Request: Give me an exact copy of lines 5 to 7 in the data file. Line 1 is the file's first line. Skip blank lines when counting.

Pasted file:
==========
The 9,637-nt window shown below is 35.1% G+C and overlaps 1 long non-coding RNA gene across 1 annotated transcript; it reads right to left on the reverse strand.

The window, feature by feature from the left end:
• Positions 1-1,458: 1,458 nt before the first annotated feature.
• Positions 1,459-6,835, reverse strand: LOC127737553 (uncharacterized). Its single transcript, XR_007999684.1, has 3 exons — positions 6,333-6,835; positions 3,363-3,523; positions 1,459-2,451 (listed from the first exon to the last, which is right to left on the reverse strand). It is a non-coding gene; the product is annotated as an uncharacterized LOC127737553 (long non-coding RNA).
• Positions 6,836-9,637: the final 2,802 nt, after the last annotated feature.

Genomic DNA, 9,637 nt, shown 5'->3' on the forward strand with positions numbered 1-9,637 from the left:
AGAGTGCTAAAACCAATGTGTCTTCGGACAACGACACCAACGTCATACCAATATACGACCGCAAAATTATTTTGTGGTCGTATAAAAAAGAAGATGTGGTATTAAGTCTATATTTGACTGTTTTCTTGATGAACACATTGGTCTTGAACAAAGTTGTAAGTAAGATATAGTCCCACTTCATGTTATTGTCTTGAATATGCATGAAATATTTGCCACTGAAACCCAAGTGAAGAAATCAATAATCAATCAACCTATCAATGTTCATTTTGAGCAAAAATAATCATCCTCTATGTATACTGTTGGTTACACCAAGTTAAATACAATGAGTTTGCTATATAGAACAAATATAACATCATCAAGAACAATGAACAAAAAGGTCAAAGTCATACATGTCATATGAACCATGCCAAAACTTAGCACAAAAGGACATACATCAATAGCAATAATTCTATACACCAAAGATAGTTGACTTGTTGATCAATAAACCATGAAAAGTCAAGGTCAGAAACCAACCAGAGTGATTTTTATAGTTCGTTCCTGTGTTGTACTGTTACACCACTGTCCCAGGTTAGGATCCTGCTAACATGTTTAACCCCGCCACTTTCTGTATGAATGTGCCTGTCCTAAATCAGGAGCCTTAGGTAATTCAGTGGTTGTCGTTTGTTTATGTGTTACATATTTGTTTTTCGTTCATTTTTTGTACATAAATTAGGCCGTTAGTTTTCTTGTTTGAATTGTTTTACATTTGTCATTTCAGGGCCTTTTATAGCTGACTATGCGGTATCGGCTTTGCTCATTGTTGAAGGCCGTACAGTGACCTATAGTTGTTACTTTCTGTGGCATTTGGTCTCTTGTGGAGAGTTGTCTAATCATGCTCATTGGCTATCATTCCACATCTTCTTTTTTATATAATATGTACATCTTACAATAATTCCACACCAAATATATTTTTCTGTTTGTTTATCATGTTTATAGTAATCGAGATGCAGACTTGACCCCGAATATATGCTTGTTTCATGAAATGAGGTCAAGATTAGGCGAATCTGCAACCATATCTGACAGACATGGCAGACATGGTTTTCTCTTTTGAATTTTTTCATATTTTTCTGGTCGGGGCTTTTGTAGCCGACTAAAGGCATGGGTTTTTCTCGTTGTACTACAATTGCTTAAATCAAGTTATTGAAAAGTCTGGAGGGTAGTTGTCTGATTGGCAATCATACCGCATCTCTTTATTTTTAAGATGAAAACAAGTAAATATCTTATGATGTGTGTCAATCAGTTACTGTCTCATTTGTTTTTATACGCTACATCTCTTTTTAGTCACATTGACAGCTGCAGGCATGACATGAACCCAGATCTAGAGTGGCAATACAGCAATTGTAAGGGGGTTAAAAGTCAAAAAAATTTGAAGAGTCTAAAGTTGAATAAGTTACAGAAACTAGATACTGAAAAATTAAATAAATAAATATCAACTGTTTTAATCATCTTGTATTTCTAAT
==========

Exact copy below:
• Positions 6,836-9,637: the final 2,802 nt, after the last annotated feature.

Genomic DNA, 9,637 nt, shown 5'->3' on the forward strand with positions numbered 1-9,637 from the left:
AGAGTGCTAAAACCAATGTGTCTTCGGACAACGACACCAACGTCATACCAATATACGACCGCAAAATTATTTTGTGGTCGTATAAAAAAGAAGATGTGGTATTAAGTCTATATTTGACTGTTTTCTTGATGAACACATTGGTCTTGAACAAAGTTGTAAGTAAGATATAGTCCCACTTCATGTTATTGTCTTGAATATGCATGAAATATTTGCCACTGAAACCCAAGTGAAGAAATCAATAATCAATCAACCTATCAATGTTCATTTTGAGCAAAAATAATCATCCTCTATGTATACTGTTGGTTACACCAAGTTAAATACAATGAGTTTGCTATATAGAACAAATATAACATCATCAAGAACAATGAACAAAAAGGTCAAAGTCATACATGTCATATGAACCATGCCAAAACTTAGCACAAAAGGACATACATCAATAGCAATAATTCTATACACCAAAGATAGTTGACTTGTTGATCAATAAACCATGAAAAGTCAAGGTCAGAAACCAACCAGAGTGATTTTTATAGTTCGTTCCTGTGTTGTACTGTTACACCACTGTCCCAGGTTAGGATCCTGCTAACATGTTTAACCCCGCCACTTTCTGTATGAATGTGCCTGTCCTAAATCAGGAGCCTTAGGTAATTCAGTGGTTGTCGTTTGTTTATGTGTTACATATTTGTTTTTCGTTCATTTTTTGTACATAAATTAGGCCGTTAGTTTTCTTGTTTGAATTGTTTTACATTTGTCATTTCAGGGCCTTTTATAGCTGACTATGCGGTATCGGCTTTGCTCATTGTTGAAGGCCGTACAGTGACCTATAGTTGTTACTTTCTGTGGCATTTGGTCTCTTGTGGAGAGTTGTCTAATCATGCTCATTGGCTATCATTCCACATCTTCTTTTTTATATAATATGTACATCTTACAATAATTCCACACCAAATATATTTTTCTGTTTGTTTATCATGTTTATAGTAATCGAGATGCAGACTTGACCCCGAATATATGCTTGTTTCATGAAATGAGGTCAAGATTAGGCGAATCTGCAACCATATCTGACAGACATGGCAGACATGGTTTTCTCTTTTGAATTTTTTCATATTTTTCTGGTCGGGGCTTTTGTAGCCGACTAAAGGCATGGGTTTTTCTCGTTGTACTACAATTGCTTAAATCAAGTTATTGAAAAGTCTGGAGGGTAGTTGTCTGATTGGCAATCATACCGCATCTCTTTATTTTTAAGATGAAAACAAGTAAATATCTTATGATGTGTGTCAATCAGTTACTGTCTCATTTGTTTTTATACGCTACATCTCTTTTTAGTCACATTGACAGCTGCAGGCATGACATGAACCCAGATCTAGAGTGGCAATACAGCAATTGTAAGGGGGTTAAAAGTCAAAAAAATTTGAAGAGTCTAAAGTTGAATAAGTTACAGAAACTAGATACTGAAAAATTAAATAAATAAATATCAACTGTTTTAATCATCTTGTATTTCTAAT